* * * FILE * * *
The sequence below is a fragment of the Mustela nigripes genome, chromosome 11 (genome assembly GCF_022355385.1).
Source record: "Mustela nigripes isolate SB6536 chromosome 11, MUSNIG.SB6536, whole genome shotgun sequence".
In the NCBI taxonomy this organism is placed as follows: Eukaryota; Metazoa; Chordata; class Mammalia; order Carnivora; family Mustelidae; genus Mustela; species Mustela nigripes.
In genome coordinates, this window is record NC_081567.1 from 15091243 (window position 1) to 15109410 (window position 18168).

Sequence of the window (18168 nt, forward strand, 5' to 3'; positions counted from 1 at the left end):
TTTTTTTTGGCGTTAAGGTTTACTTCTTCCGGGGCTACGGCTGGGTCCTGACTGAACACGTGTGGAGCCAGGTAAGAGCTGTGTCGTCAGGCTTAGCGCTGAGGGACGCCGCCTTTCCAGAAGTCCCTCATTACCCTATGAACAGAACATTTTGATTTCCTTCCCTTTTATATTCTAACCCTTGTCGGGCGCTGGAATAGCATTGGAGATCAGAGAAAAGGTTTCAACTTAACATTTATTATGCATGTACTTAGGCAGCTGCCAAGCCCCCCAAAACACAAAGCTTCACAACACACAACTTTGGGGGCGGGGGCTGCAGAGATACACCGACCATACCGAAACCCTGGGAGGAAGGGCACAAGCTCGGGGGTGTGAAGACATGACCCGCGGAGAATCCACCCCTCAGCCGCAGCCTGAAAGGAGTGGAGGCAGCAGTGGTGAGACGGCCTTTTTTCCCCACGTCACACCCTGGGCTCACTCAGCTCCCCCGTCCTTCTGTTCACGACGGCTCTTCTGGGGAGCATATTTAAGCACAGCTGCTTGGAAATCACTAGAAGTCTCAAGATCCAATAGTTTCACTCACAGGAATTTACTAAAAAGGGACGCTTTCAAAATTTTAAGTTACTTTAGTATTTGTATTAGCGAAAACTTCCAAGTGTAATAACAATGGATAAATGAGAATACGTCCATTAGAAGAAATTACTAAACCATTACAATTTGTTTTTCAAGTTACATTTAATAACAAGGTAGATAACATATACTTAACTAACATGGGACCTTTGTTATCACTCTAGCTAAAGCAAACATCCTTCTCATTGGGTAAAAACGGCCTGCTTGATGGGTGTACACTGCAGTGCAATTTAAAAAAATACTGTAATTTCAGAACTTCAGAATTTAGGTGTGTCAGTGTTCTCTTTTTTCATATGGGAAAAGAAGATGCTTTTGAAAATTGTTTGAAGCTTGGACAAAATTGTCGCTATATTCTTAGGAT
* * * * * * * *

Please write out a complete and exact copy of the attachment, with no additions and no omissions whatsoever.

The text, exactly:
The sequence below is a fragment of the Mustela nigripes genome, chromosome 11 (genome assembly GCF_022355385.1).
Source record: "Mustela nigripes isolate SB6536 chromosome 11, MUSNIG.SB6536, whole genome shotgun sequence".
In the NCBI taxonomy this organism is placed as follows: Eukaryota; Metazoa; Chordata; class Mammalia; order Carnivora; family Mustelidae; genus Mustela; species Mustela nigripes.
In genome coordinates, this window is record NC_081567.1 from 15091243 (window position 1) to 15109410 (window position 18168).

Sequence of the window (18168 nt, forward strand, 5' to 3'; positions counted from 1 at the left end):
TTTTTTTTGGCGTTAAGGTTTACTTCTTCCGGGGCTACGGCTGGGTCCTGACTGAACACGTGTGGAGCCAGGTAAGAGCTGTGTCGTCAGGCTTAGCGCTGAGGGACGCCGCCTTTCCAGAAGTCCCTCATTACCCTATGAACAGAACATTTTGATTTCCTTCCCTTTTATATTCTAACCCTTGTCGGGCGCTGGAATAGCATTGGAGATCAGAGAAAAGGTTTCAACTTAACATTTATTATGCATGTACTTAGGCAGCTGCCAAGCCCCCCAAAACACAAAGCTTCACAACACACAACTTTGGGGGCGGGGGCTGCAGAGATACACCGACCATACCGAAACCCTGGGAGGAAGGGCACAAGCTCGGGGGTGTGAAGACATGACCCGCGGAGAATCCACCCCTCAGCCGCAGCCTGAAAGGAGTGGAGGCAGCAGTGGTGAGACGGCCTTTTTTCCCCACGTCACACCCTGGGCTCACTCAGCTCCCCCGTCCTTCTGTTCACGACGGCTCTTCTGGGGAGCATATTTAAGCACAGCTGCTTGGAAATCACTAGAAGTCTCAAGATCCAATAGTTTCACTCACAGGAATTTACTAAAAAGGGACGCTTTCAAAATTTTAAGTTACTTTAGTATTTGTATTAGCGAAAACTTCCAAGTGTAATAACAATGGATAAATGAGAATACGTCCATTAGAAGAAATTACTAAACCATTACAATTTGTTTTTCAAGTTACATTTAATAACAAGGTAGATAACATATACTTAACTAACATGGGACCTTTGTTATCACTCTAGCTAAAGCAAACATCCTTCTCATTGGGTAAAAACGGCCTGCTTGATGGGTGTACACTGCAGTGCAATTTAAAAAAATACTGTAATTTCAGAACTTCAGAATTTAGGTGTGTCAGTGTTCTCTTTTTTCATATGGGAAAAGAAGATGCTTTTGAAAATTGTTTGAAGCTTGGACAAAATTGTCGCTATATTCTTAGGAT